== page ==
Gulf Coast Disaster
Largest Accidental Marine Oil Spill in the History of the Petroleum Industry

Gulf Coast Disaster
Largest Accidental Marine Oil Spill in the History of the Petroleum Industry

The Deepwater Horizon oil spill is the largest accidental marine oil spill in history.

On January 5, 2011, the White House oil spill commission released a final report detailing faults by the companies that led to the spill.

The panel found that BP, Halliburton, and Transocean had attempted to work more cheaply and thus helped to trigger the explosion and ensuing leakage.

A look at one of America's biggest environmental disasters and the largest oil slick in the Gulf of Mexico since 1979.

The presidential commission investigating the Gulf oil spill is struggling to formulate an oil drilling policy for the future.

The Deepwater Horizon oil spill is an oil spill in the Gulf of Mexico which flowed for three months in 2010. It is the largest accidental marine oil spill in the history of the petroleum industry.

The spill stemmed from a sea-floor oil gusher that resulted from the April 20, 2010, explosion of Deepwater Horizon, which drilled on the BP-operated Macondo Prospect.

The explosion killed 11 men working on the platform and injured 17 others. On July 15, 2010, the leak was stopped by capping the gushing wellhead, after it had released about 4.9 million barrels (780,000 m3) of crude oil.

An estimated 53,000 barrels per day (8,400 m³/d) escaped from the well just before it was capped.

It is believed that the daily flow rate diminished over time, starting at about 62,000 barrels per day and decreasing as the reservoir of hydrocarbons feeding the gusher was gradually depleted.

On September 19, 2010, the relief well process was successfully completed, and the federal government declared the well "effectively dead". The spill caused extensive damage to marine and wildlife habitats and to the Gulf's fishing and tourism industries.

Skimmer ships, floating containment booms, anchored barriers, sand-filled barricades along shorelines, and dispersants were used in an attempt to protect hundreds of miles of beaches, wetlands, and estuaries from the spreading oil.

Scientists also reported immense underwater plumes of dissolved oil not visible at the surface as well as an 80-square-mile (210 km²) "kill zone" surrounding the blown well.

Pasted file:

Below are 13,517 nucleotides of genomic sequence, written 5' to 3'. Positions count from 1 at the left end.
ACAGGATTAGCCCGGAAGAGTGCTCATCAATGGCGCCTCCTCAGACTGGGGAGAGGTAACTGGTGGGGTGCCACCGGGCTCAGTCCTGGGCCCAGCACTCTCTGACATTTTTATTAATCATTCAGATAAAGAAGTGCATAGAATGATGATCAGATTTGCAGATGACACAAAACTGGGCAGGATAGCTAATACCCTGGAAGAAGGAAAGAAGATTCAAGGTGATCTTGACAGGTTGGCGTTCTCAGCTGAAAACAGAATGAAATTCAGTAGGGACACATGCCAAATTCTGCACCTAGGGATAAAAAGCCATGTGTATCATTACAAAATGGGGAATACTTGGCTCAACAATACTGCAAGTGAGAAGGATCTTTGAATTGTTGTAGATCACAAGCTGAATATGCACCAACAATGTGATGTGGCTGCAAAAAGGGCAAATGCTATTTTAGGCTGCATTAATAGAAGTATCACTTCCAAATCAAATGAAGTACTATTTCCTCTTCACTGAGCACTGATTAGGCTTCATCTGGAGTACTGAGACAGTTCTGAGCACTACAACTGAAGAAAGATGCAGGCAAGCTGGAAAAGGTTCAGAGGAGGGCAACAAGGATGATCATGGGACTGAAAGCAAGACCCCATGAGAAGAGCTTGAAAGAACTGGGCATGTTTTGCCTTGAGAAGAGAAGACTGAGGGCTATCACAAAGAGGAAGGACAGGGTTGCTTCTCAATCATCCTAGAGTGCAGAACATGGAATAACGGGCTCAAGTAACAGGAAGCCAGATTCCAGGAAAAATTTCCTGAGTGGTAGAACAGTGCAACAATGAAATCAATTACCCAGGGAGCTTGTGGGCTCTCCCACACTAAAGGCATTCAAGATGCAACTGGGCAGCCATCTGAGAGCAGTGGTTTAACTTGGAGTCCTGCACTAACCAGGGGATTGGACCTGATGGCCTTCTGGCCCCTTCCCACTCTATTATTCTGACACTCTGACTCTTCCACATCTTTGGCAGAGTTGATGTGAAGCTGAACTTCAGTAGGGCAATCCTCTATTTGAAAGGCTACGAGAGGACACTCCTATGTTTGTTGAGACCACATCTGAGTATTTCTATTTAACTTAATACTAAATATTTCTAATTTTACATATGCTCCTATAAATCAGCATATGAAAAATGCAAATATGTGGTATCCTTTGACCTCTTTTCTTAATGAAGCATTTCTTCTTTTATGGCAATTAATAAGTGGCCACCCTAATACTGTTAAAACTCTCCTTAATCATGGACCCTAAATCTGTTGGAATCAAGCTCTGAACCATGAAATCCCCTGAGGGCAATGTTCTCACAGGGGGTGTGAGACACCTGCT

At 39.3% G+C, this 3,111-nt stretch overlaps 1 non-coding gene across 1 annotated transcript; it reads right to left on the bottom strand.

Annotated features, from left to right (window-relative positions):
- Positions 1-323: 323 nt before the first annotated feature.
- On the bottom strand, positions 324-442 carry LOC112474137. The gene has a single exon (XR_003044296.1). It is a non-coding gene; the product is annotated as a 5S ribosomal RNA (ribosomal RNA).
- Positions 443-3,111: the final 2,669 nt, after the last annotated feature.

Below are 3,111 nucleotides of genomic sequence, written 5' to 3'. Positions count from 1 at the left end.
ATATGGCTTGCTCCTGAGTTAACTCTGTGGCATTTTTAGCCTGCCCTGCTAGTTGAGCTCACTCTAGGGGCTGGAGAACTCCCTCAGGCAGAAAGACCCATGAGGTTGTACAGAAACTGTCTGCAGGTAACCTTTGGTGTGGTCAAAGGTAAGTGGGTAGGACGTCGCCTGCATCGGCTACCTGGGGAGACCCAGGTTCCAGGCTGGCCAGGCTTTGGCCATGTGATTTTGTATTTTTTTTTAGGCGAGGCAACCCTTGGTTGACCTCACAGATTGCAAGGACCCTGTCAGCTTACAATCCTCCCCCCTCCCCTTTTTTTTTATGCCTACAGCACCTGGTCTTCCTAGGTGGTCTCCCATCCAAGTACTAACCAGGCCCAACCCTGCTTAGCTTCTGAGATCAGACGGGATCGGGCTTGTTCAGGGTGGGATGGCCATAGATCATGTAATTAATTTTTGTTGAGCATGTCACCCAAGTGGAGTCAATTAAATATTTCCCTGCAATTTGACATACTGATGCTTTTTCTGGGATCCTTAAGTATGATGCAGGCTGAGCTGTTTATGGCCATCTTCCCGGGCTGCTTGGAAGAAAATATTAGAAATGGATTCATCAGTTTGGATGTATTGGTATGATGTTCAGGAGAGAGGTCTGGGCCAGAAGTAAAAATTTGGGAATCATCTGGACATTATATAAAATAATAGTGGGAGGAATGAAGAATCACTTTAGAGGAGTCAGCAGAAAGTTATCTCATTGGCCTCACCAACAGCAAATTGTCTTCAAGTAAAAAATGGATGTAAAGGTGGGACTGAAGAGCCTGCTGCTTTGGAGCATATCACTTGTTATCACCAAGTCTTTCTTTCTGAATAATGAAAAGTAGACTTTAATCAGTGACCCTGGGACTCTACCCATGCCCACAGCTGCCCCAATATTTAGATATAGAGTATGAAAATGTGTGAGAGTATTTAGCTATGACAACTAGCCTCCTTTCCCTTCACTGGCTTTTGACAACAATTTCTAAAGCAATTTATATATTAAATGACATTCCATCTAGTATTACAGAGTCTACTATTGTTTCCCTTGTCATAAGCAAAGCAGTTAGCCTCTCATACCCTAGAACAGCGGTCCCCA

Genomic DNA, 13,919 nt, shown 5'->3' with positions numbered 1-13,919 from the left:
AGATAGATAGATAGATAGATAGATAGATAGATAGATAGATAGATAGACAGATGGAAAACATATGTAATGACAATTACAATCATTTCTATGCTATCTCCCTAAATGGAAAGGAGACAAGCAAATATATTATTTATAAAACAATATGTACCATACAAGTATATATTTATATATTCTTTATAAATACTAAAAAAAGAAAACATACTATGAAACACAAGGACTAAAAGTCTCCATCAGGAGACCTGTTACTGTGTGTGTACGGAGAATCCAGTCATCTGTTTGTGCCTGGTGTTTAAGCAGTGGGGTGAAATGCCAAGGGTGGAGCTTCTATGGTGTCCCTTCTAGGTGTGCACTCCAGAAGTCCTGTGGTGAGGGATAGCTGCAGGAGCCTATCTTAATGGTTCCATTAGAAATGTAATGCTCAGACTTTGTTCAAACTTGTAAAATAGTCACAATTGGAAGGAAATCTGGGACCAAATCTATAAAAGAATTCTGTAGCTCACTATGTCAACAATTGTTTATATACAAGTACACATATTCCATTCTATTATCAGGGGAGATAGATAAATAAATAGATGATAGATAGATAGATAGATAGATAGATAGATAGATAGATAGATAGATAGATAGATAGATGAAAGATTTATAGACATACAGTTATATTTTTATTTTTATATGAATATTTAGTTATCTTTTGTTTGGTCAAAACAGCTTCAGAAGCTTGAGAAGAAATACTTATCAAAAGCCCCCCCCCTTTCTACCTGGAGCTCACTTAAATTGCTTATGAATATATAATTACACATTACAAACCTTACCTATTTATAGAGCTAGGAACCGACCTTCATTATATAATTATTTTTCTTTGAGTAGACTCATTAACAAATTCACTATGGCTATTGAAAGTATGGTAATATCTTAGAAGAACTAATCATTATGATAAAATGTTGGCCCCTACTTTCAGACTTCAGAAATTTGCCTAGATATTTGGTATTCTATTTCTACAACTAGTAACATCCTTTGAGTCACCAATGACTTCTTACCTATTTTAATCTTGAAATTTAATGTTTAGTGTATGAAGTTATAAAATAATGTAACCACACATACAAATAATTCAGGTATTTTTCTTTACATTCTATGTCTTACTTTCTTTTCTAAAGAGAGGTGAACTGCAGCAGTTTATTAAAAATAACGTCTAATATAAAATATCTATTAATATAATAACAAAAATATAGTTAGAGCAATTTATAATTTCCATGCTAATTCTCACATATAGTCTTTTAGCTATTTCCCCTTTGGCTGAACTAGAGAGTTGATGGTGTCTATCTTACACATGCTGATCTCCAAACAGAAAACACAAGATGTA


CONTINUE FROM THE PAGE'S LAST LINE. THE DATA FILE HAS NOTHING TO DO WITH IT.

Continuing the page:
In late November 2010, 4,200 square miles (11,000 km²) of the Gulf were re-closed to shrimping after tar balls were found in shrimpers' nets. The amount of Louisiana shoreline affected by oil grew from 287 miles (462 km) in July to 320 miles (510 km) in late November 2010.

In January 2011, an oil spill commissioner reported that tar balls continue to wash up, oil sheen trails are seen in the wake of fishing boats, wetlands marsh grass remains fouled and dying, and crude oil lies offshore in deep water and in fine silts and sands onshore.

A research team found oil on the bottom of the seafloor in late February 2011 that did not seem to be degrading. On May 26, 2011, the Louisiana Department of Environmental Quality extended the state of emergency related to the oil spill.

By July 9, 2011, roughly 491 miles (790 kilometers) of coastline in Louisiana, Mississippi, Alabama and Florida remained contaminated by BP oil, according to a NOAA spokesperson. The U.S. Government has named BP as the responsible party, and officials have committed to holding the company accountable for all cleanup costs and other damage.

After its own internal probe, BP admitted that it made mistakes which led to the Gulf of Mexico oil spill. In June 2010 BP set up a $20 billion fund to compensate victims of the oil spill. To July 2011, the fund has paid $4.7 billion to 198,475 claimants. In all, the fund has nearly 1 million claims and continues to receive thousands of claims each week.